After months of protests, legal hurdles and political battles in Kerala and New Delhi, even as two women who were below the age of 50 finally entered the Sabarimala temple on Wednesday morning, protests broke out across the state. The entry happened amidst massive security cover around 4 am and even as Ayyappa worshipers kept a close watch on the pilgrims on way to the temple from the base camp. The head priest later shut the sanctum sanatorium of the temple for atleast an hour for 'purification'.
The two women, 44-year-old Kanakadurga and 42-year olf Bindu who hail from Malappuram district of Kerala entered the temple after several failed attempts before.
While the Kerala Chief Minister Pinarayi Vijayan confirmed the entry of women into the Sabarimala temple, amongst the first to slam the move was Rahul Easwar, President of the Ayyappa Seva Samajam. Calling the government planned to move mere 'drama', Easwar, reacting to the developments said that the Government did not have the courage to bring women inside the sanctum sanatorium during the day and hence had brought them to visit the temple at night.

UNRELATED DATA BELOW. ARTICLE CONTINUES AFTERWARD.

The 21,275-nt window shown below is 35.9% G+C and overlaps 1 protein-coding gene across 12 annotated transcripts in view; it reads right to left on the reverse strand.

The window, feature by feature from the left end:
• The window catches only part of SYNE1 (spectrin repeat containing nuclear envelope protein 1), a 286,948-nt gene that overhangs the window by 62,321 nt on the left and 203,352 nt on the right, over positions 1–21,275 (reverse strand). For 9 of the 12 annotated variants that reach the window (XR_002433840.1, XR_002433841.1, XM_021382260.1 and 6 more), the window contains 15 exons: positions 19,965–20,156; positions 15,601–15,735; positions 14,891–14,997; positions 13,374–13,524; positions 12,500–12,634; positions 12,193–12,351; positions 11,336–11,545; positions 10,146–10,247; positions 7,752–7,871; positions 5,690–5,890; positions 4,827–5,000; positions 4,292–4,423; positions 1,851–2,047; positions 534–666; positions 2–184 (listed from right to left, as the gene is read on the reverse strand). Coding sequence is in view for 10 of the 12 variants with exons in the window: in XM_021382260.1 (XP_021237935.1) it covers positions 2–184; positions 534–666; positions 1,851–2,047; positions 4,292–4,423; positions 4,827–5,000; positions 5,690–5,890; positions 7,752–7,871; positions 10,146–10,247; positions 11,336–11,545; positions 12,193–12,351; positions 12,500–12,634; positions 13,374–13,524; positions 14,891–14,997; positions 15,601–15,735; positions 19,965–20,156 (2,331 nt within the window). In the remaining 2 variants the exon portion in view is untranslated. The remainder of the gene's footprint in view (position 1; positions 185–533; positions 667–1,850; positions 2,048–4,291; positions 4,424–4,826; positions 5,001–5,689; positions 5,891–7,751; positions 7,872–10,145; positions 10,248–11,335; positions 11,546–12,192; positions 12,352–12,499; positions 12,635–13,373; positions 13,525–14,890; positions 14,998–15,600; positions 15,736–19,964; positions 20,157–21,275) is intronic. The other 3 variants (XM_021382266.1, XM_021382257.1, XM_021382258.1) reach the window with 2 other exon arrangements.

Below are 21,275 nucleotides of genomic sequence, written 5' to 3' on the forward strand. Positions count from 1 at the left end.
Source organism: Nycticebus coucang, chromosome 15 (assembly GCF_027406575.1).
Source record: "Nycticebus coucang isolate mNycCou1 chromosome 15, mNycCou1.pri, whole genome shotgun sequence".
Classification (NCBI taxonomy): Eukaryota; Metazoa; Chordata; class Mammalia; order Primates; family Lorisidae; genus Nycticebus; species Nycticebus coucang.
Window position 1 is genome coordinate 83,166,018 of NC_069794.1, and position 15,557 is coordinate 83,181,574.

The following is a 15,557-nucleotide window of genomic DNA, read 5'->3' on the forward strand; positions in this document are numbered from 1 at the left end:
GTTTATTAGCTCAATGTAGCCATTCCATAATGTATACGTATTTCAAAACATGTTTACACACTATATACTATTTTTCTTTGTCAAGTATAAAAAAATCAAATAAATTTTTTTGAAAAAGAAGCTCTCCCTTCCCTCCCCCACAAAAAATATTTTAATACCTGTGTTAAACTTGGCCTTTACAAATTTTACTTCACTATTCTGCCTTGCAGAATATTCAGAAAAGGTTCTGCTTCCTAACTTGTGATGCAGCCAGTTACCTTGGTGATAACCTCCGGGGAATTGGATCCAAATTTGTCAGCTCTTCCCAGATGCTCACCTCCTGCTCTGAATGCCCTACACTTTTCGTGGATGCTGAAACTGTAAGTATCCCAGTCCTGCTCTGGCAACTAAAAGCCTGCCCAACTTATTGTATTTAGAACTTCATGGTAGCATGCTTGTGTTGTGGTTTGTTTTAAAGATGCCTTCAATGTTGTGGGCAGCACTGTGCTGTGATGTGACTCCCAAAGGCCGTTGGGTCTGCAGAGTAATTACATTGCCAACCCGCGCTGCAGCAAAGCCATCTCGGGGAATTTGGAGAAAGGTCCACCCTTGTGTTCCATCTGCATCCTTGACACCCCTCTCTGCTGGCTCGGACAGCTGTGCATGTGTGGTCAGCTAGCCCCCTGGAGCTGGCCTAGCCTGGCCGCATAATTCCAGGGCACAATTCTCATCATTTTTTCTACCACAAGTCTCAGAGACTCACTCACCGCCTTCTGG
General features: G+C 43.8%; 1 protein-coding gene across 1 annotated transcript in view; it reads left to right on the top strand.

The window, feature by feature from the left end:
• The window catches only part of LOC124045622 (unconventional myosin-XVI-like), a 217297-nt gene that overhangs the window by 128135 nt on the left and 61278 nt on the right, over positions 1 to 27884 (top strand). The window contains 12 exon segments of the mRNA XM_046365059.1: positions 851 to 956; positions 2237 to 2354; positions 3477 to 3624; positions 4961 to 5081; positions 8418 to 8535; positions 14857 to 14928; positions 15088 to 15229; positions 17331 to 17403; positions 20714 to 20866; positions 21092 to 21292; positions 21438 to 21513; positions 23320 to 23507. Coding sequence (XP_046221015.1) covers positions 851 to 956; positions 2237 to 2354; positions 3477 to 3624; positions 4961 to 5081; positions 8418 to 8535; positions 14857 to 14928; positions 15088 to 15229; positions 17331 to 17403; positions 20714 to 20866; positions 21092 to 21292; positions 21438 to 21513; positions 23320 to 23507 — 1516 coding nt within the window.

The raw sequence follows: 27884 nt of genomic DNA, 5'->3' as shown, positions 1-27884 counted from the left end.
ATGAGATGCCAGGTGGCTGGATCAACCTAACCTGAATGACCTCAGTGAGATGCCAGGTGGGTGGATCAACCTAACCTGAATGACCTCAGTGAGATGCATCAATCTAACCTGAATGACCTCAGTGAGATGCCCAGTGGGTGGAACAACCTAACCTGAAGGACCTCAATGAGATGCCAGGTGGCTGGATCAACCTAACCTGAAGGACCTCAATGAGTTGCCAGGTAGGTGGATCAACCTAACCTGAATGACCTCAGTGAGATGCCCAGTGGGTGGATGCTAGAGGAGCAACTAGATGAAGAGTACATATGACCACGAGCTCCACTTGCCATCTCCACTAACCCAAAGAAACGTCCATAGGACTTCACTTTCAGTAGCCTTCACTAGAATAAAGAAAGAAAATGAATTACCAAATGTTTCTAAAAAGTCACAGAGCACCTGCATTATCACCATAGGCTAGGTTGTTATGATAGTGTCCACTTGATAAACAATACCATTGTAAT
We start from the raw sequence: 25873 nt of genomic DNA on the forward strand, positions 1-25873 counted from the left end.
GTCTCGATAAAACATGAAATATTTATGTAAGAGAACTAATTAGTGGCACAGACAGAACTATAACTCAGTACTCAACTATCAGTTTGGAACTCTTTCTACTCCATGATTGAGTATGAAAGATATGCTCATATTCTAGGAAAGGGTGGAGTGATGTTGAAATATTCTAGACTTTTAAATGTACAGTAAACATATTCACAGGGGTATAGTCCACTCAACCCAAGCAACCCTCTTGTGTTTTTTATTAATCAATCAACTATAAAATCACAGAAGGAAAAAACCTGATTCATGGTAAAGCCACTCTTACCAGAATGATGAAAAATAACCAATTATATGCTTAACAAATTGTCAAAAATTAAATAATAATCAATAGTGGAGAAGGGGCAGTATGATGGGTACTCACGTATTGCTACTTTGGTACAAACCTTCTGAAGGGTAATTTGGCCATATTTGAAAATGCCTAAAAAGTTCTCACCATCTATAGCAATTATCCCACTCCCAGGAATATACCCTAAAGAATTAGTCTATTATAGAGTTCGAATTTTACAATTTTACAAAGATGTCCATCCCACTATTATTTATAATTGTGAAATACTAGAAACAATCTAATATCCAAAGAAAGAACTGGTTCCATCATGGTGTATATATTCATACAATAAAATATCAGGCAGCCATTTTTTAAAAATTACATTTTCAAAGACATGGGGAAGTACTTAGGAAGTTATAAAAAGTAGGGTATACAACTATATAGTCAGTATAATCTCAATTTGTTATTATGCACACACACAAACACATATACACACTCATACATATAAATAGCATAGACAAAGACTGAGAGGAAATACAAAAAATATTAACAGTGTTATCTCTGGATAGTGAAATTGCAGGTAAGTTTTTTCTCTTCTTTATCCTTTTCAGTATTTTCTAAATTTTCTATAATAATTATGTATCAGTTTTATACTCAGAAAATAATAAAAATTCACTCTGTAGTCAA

The Ayyappa devotees and BJP activists protesting the move have called it a left conspiracy against Hindu traditions and practices. While the temple was later opened for the devotees, BJP and several other Hindu organisations have called a day-long hartal on Thursday against the state government.
Fresh protests have erupted weeks after the Supreme Court of India vindicated the Right to Pray stance of several campaigners and activists by allowing entry of women in Sabarimala temple.
Campaigners have urged constitutional protection to enter the Sabarimala temple without any kind of discrimination yet several Ayyappa devotees of BJP have called it an atheist conspiracy to destroy Hindu temples'.
The entry of the two women amidst protests and against all odds has certainly created history even though the debate over the entry of women into Sabarimala is here to stay even after Supreme Court ruling.